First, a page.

I was confused. “Europe? What the hell does ‘Europe’ mean, exactly?” The CEO explained: “We’re launching in four countries in Europe next quarter; it’s critical the eng team finishes building out the country-specific support in the product before we launch.” More heads nodded.

We were two hours into a discussion about what was most important to the company for the next 90 days, and this was the first time anyone thought to mention launching in Europe? I asked the group: “Isn’t that, like, a company-level priority? And won’t other groups be involved? Sales? Ops? Finance? Marketing? The CEO?!” (Prior to those four countries, the company’s product was available in just the U.S.) They paused, then generally agreed: yes, it sure was!

We went back to the company’s top three: given their belated recollection of their goal of launching in Europe next quarter, did they still feel confident that those three were really their top three? (No, it turns out: launching in Europe really was one of their top objectives.) Back to the whiteboard they went, they demoted one of their original top three, and with the renewed focus, the VP/Engineering resumed his calibration of his team’s goals to ensure they were aligned with the company’s “direction”.


That meeting was nearly a decade ago, but I remember it like it was yesterday. The company did not do well – it turns out that forgetting Europe in a discussion about their top priorities was a sign of a fundamental lack of coordination across the leaders in the company. I had a debrief with the investor who was on the company’s board – they were sadly not surprised. That one attempt at drafting OKRs was followed by a series of quarters of “we just need to focus” – which included little actual focus, and lots of distraction. The company shut down less than two years later. (No, the launch in Europe did not go well.)

The approach to drafting your first OKRs can feel a bit chaotic at first. I’ve repeated the approach described in this post countless times, generally with good results. (The example above notwithstanding.) In many cases, it’s the first time that the leadership team is engaged in a conversation about the work they’re collectively doing, as opposed to a series of updates from each team. Decisions get made (what happens if we deprioritize this? could we help you accelerate that?); actual prioritization happens. Over time, teams start to align with each other.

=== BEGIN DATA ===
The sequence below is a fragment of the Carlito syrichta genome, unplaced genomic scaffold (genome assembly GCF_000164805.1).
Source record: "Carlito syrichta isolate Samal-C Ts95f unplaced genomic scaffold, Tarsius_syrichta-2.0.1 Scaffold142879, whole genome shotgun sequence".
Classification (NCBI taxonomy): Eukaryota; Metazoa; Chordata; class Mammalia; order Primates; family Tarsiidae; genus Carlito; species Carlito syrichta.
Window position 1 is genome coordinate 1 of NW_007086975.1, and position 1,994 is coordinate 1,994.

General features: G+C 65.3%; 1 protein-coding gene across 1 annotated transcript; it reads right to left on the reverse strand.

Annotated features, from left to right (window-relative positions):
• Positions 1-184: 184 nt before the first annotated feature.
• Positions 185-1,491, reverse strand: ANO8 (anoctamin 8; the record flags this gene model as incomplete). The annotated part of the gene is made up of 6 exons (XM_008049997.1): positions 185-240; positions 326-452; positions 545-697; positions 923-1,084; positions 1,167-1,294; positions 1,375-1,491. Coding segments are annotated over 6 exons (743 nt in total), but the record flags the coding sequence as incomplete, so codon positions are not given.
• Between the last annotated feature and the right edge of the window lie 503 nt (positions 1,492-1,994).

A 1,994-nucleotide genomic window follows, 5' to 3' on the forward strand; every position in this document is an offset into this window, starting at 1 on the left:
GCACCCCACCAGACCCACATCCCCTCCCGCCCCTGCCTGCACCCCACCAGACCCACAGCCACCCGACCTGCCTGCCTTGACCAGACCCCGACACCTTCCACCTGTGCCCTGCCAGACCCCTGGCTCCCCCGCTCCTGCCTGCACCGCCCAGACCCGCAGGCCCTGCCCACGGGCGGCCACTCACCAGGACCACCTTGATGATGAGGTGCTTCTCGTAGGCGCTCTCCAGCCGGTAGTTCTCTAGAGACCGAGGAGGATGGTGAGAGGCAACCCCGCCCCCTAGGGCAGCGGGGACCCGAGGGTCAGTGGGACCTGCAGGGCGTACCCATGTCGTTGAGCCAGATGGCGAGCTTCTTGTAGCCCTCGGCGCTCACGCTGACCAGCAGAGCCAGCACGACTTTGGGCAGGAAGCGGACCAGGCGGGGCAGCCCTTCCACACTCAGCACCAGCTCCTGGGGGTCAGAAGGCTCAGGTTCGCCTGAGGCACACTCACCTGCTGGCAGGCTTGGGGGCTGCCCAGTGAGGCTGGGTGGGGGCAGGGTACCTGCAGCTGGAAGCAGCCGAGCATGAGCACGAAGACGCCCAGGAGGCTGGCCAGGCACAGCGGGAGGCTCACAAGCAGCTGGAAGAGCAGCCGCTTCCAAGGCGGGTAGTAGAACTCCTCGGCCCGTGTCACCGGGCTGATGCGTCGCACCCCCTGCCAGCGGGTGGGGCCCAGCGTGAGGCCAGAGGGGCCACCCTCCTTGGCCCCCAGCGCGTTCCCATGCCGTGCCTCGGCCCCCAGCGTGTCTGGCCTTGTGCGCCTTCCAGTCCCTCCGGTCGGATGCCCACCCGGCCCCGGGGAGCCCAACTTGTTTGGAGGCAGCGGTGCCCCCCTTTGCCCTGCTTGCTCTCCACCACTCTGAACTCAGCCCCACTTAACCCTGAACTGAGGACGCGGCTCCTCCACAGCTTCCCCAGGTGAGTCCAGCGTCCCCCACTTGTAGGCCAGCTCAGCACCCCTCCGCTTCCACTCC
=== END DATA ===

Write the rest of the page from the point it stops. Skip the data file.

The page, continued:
Approaching it this way accomplishes a few important things:

  • leaders within the org feel engaged in the process, instead of having their priorities dictated to them by the CEO. They’re active participants in the goal setting process, and each leader sees how their peers are choosing what to focus on (and what not to focus on).
  • alignment across teams emerges organically, as they go through the process of not only declaring what each group’s priorities are, but if there are dependencies across groups, they get identified (and accepted, or declined – leading to better calibration in the process)
  • explicitly moving items below the ‘top three’ line helps impose focus. Teams start to see that good ideas don’t need to be acted on as soon as they occur to someone: good ideas become great products when they enjoy the benefit of everyone’s attention, not just a handful of people who are trying to juggle all the other balls in the air. Being diligent about only focusing on three goals gives the team permission to avoid distractions (anything that’s not in the top three), and gets the team conditioned to keeping a backlog of “not now” ideas that they can revisit in future quarters.

Would love to know if there are good facilitation guides to implementing OKRs for the first time – throw links in the comments if you have one you like.

2 responses to “How not to draft your first OKRs”

  1. I started to implement Okrs in my business, I’m still small 14 people.
    Would you help me?
    I was in doubt, if I move to the entire company or start to wander?
    Example: today only marketing is starting to use okrs.